After getting my groove well and truly on in the dance tent, time for my last set of the day – The Mammals in the Traditional tent. The traditional tent is a small 200-300 person tent (small by Merlefest standards) and pretty unaccustomed to the kind of slammin’ jammin’ that was about to be unleashed. One of the coolest parts of this Mammals set was Ruth Ungar bringing up her dad an stepmom, Jay Ungar and Molly Mason to jam on a couple of tunes. That kind of family vibe and atmosphere is one of the things I love the most about Merlefest.
The clogging/dancing was fun to watch, too. There were clogging boards set up off the side of the stage. Ok, they were more like sheets of plywood, but they served to give folks a place to dance without thrashing the grass in the tent. And they did, and it was cool.
So then I moseyed back to the Watson Stage where Suzy and Debbie had watched Nickel Creek and eaten ice cream. They loved their set, Debbie has a Nickel Creek album, so she was already familiar with them, and Suzy has heard them often enough in the car, so they really enjoyed that. Then we waited for Bonnie and Steph to meander down from the Hillside Stage, where they had gone to catch another set by the Waybacks.
And we waited. And we waited a little more.
Finally they make it down the hill, and Steph is grinning from ear to frickin’ ear. Bonnie looks over at me and says “we won.” Apparently she was under the impression that they had seen the ultimate set of the festival. And I think she may be right – The Waybacks with Bob Weir in a reprise of last night’s set, then adding Sam Bush to the mix just as the icing on the cake. Zeppelin covers, Dead covers, Dylan covers, and all red hot according to the sis. That was all the boogie we could stand for one day, so we packed up and headed to Sagebrush right by campus for foodage.
And that’s where I had dinner with Bob Weir. At least, that’s what I told Steph to tell all her friends. What actually happened was we ate at Sagebrush, and afterwards Bonnie got to chatting with the manager. She waits tables at a Ruby Tuesday’s on weekends, so they talked restaurant bs, I suppose. She told him we had just left the festival (like it wasn’t obvious from the plethora of Birkenstocks) and he mentioned that one of the artists was in the banquet room eating. She asked who it was, and he said “I don’t know, Bob something, used to play with the Grateful Dead.” So Step charges off towards the banquet room to meet the legend, only to find that we had missed him by about two minutes. So that was my dinner with Bob Weir. Good grilled chicken, though.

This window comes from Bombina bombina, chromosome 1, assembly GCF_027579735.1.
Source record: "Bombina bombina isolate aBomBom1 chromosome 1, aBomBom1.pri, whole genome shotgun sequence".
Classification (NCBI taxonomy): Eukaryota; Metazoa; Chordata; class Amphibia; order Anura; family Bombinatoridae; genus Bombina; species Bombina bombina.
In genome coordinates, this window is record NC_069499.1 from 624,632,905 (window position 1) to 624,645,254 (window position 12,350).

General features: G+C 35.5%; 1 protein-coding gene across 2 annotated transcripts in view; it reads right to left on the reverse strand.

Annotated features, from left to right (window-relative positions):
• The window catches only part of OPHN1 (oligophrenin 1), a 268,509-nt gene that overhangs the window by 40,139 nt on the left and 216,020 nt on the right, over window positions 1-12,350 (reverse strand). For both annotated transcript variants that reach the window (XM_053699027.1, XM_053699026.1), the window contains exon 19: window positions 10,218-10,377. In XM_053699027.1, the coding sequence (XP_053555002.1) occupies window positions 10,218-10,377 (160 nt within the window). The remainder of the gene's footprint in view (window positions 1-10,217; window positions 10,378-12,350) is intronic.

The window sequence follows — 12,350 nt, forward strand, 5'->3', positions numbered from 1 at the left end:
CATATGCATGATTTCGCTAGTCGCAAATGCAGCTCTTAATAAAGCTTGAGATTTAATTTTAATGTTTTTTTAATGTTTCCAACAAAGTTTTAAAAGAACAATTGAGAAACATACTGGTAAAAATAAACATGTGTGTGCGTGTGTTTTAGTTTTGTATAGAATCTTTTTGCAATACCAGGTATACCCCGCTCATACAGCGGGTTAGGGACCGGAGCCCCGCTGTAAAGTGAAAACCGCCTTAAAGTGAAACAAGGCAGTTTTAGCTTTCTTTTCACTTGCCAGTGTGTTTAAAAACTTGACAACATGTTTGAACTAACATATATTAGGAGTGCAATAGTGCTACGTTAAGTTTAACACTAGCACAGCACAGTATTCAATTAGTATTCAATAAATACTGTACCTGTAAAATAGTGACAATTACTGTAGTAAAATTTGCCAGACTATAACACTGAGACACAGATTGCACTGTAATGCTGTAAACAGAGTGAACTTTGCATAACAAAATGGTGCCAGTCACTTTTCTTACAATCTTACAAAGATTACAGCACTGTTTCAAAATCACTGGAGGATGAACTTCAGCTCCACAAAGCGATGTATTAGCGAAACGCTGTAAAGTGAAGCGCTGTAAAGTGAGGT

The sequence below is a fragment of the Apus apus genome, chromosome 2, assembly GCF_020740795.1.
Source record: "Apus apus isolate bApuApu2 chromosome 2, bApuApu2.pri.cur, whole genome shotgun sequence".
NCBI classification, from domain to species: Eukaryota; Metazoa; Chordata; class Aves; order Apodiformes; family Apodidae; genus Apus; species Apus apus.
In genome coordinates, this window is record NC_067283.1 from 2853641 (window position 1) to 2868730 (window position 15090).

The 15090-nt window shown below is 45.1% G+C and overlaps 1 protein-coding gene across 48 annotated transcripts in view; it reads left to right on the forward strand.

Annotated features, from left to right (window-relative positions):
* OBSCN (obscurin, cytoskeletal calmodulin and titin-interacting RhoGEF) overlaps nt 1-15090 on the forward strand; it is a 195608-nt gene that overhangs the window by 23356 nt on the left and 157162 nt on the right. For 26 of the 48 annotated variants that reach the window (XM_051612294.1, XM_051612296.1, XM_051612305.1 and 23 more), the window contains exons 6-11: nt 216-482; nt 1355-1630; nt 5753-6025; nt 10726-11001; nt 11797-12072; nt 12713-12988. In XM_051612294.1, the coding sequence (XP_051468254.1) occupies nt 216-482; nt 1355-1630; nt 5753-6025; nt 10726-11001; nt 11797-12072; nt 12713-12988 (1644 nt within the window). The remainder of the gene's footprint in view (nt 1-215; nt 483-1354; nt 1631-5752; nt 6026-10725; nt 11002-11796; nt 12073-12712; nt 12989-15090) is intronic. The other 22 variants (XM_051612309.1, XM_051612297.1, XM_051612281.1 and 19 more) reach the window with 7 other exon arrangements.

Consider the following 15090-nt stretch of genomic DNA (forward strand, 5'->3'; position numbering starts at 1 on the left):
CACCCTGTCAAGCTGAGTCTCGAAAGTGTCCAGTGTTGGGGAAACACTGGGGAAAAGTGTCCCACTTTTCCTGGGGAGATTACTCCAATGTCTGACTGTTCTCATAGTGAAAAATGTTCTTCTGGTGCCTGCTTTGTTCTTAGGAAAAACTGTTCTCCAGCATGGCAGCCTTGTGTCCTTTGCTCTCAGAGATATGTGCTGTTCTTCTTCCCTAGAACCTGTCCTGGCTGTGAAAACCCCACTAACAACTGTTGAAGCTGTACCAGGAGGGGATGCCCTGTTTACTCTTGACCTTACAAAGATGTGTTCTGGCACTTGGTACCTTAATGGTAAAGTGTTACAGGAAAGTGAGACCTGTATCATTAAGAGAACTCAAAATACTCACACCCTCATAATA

Sunday was a much more relaxing day, with an amazing Hillside set from Bryan Sutton and Friends (hint to festivalgoers: if you see a billing for xxxx & friends, it’s going to kick ass). His friends included legends like Jerry Douglas and Tony Rice. Nice friends to have. I got a great picture of Peter Rowan and Jim Lauderdale in the crowd for Tony’s portion of the set, because everybody in their right mind loves to watch Tony play.
Then down to the main stage to see Emmylou Harris play. This woman is an absolute living legend of country music, and I’ve been a fan of hers since before I can remember. Bonnie introduced me to Emmylou’s music when I was just a little kid hanging around her house instead of going home, so it was super-cool to see her with my sis. Supercool for Bonnie, too, she cried through most of the set. It brought back a lot of great memories of her late husband for her, I the way that only brilliant songs can evoke memory. Interestingly enough, that was only the second time she’s cried at a live music event, and I was with her both times. The other time was when I got a comped box at the Newport Folk Festival tour and she got to go down to the front row to see Joan Baez.
Emmylou’s set was amazing, a voice like an angel and such fantastic musicianship. A great end to a great festival. Next year will mark the 20th anniversary festival, so I can’t wait to see the lineup they put forth for that puppy!